Following in the wake of a dramatic reduction in state funding, the cost of tuition for Estrella Mountain Community College (EMCC) students was raised $5 per credit hour, taking the cost of a credit from $76 to $81. The 6.5 percent increase was passed almost unanimously by the Maricopa County Community College District (MCCCD) governing board.
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Educating the Community
Erin Blomstrand’s class offerings at Estrella Mountain Community College (EMCC) include Banned Books and Censorship (ENH 295) and Shakespeare on Film (ENH 256), unique classes for a teacher who has had a unique background herself.
Blomstrand has taught at EMCC since 2004. In addition to being a teacher, she is a feminist, activist and daughter. She draws on her experiences to help students learn more than what’s inside a college textbook.
This summer, Dr. Olga Tsoudis, residential faculty for Sociology at Estrella Mountain Community College (EMCC), traveled to Tanzania to volunteer at an orphanage with the Make a Difference (MAD) NOW organization, a nonprofit using a family and sustainability model to work with a select group of orphaned and vulnerable children by paying their school fees through college in a matching funds partnership with the schools the children attend.
Did you realize that there is a chance you could attend Estrella Mountain Community College (EMCC) without having to pay tuition? EMCC offers a scholarship called the Presidents’ Scholarship, which allows recent high school graduates to attend tuition free for two years.
On a campus where students are constantly rushing from class to class, the efforts of people who keep the school environmentally friendly can get lost.
Estrella Mountain Community College’s (EMCC) Sustainability Team, co-chaired by Eric Huntsinger and Nadine Johnson, is responsible for finding ways to make the campus “greener.”
Estrella Mountain Community College (EMCC) invited artistic expression during Women’s History Month. Students could attend short events to watch artists demonstrate what Women’s History is all about.
One event that stood out was the performance of slam poetry. Marc Smith created this form of poetry in a Chicago lounge during the early 1980s. Slam poetry as a deep expression of emotion spoken out loud. The concept of each poem depends on what the artist is trying to convey. Some try to inspire the audience, while others compete against their peers.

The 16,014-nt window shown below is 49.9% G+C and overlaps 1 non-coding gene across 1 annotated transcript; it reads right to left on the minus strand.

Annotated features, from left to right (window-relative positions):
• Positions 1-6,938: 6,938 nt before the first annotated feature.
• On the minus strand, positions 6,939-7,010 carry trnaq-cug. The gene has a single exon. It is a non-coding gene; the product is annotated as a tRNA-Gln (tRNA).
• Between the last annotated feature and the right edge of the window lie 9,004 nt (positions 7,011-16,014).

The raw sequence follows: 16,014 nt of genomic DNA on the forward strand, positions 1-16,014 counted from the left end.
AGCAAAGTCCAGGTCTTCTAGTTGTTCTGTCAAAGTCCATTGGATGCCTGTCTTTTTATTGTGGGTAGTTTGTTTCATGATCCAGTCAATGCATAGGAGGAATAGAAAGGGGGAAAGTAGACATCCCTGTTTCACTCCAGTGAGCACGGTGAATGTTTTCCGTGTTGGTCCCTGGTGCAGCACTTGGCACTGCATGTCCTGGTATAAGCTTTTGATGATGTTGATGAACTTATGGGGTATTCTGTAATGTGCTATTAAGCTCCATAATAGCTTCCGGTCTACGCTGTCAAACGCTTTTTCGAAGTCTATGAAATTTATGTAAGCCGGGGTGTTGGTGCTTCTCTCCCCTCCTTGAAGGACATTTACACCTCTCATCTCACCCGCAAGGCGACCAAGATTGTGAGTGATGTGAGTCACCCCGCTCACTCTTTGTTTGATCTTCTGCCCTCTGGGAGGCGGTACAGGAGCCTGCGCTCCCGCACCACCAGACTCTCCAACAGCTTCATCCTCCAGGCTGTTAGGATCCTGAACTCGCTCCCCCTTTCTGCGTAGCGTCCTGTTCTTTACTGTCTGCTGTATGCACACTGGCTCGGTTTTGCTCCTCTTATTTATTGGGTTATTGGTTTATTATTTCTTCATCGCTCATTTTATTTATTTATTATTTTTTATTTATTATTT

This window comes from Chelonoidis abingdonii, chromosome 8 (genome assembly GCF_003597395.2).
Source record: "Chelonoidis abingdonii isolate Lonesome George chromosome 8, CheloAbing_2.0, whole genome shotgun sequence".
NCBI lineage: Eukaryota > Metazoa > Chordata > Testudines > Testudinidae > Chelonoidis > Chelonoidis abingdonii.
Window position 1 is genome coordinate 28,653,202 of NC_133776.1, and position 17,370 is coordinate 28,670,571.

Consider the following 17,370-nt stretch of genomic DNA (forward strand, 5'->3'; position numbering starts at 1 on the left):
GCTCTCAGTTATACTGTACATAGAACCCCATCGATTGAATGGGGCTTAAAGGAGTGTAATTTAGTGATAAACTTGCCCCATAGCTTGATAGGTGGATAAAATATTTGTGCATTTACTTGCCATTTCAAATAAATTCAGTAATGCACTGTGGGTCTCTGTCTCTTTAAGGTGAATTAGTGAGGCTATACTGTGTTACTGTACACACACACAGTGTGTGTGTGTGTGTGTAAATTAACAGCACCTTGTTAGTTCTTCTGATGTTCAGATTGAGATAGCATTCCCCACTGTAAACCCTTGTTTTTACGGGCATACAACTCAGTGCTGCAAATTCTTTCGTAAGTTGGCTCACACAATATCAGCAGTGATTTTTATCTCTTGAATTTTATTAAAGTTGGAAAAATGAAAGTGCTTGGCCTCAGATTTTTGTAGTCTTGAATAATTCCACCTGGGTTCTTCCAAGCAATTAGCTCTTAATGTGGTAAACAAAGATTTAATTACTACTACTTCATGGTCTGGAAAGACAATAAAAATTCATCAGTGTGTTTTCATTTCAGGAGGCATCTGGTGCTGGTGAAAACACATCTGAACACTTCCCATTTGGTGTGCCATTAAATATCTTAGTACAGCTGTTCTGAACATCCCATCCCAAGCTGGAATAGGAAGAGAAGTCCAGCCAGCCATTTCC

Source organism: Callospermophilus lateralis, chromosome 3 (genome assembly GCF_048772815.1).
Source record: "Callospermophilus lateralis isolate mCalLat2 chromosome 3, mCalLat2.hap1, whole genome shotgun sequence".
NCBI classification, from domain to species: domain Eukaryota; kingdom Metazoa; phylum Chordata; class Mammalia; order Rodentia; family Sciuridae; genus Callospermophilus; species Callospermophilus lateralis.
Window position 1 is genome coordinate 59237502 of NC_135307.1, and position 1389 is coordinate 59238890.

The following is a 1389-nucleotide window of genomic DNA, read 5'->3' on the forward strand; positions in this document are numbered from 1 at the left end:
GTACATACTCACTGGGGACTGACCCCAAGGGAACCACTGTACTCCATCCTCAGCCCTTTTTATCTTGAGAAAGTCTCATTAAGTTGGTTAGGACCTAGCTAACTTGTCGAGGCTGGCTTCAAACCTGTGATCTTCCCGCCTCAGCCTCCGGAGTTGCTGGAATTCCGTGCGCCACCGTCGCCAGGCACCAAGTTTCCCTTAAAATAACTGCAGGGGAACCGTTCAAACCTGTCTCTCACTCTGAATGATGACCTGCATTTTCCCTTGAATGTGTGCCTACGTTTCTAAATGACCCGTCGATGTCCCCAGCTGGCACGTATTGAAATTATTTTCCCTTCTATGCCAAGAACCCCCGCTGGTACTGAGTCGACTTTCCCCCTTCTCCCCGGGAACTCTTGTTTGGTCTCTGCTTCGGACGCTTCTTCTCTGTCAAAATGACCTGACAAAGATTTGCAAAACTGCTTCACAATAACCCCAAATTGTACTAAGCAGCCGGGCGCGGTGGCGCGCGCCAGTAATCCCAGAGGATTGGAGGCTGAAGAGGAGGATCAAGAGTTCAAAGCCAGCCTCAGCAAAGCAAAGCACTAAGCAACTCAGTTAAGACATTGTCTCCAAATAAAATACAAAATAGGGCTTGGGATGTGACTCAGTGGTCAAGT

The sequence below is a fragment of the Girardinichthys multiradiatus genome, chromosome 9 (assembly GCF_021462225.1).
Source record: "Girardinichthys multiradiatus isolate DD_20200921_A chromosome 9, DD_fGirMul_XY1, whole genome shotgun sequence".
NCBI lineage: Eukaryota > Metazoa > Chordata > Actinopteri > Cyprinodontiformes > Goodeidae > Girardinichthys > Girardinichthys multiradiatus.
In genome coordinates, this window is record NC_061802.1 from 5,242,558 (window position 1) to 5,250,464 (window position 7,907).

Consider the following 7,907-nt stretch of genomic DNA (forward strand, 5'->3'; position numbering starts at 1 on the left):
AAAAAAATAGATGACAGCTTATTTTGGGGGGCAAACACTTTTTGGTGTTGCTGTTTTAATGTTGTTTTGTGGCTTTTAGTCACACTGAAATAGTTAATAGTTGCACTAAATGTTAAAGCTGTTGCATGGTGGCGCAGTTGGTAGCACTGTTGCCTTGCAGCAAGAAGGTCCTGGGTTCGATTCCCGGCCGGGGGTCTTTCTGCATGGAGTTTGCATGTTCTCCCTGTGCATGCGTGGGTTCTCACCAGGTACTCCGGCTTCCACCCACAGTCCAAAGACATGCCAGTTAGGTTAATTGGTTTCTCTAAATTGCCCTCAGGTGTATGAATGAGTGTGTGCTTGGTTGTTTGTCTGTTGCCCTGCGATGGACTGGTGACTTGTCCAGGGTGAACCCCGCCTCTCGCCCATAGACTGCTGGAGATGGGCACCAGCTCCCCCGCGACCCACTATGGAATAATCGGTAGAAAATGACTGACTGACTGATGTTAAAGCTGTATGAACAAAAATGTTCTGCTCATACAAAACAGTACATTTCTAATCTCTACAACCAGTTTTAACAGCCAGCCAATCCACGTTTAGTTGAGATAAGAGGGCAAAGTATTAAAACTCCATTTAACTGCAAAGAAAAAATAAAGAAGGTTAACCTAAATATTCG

Women’s History Month provides a time to remember the strides women have made while acknowledging that women still have a long way to go before reaching equality. The Estrella Mountain Community College (EMCC) campus celebrated Women’s History Month with a variety of events, including a poetry slam, mask making, the second annual Women’s Conference, a showing of the film series “Stop Calling me Girl”, a performance of “The Vagina Monologues”, and a political art display of “humannequins.”
Sonia Shah, a critically acclaimed, prize-winning investigative journalist and author presented her expose on the pharmaceutical drug industry as part of the Honors Forum series, “The Culture of Competition,” this spring.
The audience listened attentively as Shah, wrought with conviction explained how the multinational corporate pharmaceutical industry exports drug experimentation to developing countries and the consequences thereof.
Many students instantly attribute the phrase, “I have a dream,” to Dr. Martin Luther King Jr., but while they know King’s infamous hope, they might not be as aware of the history of segregation in America, and the depth of King’s activism against segregation. To celebrate King’s life and achievements, the Student Life and Leadership Department held the annual Dr. Martin Luther King Jr. Luncheon during Black History Month.
Estrella Mountain Community College (EMCC) faculty and students drew awareness against domestic violence by taking part in the One Billion Rising campaign.
The Valentine’s Day celebration is known as the biggest global action to end violence against women and girls in the history of humankind, according to the One Billion Rising website. This year marked the 15th celebration of its kind. It was organized by EMCC biology faculty Sandy Zetlan and Marsha Segerberg, and sociology faculty Olga Tsoudis.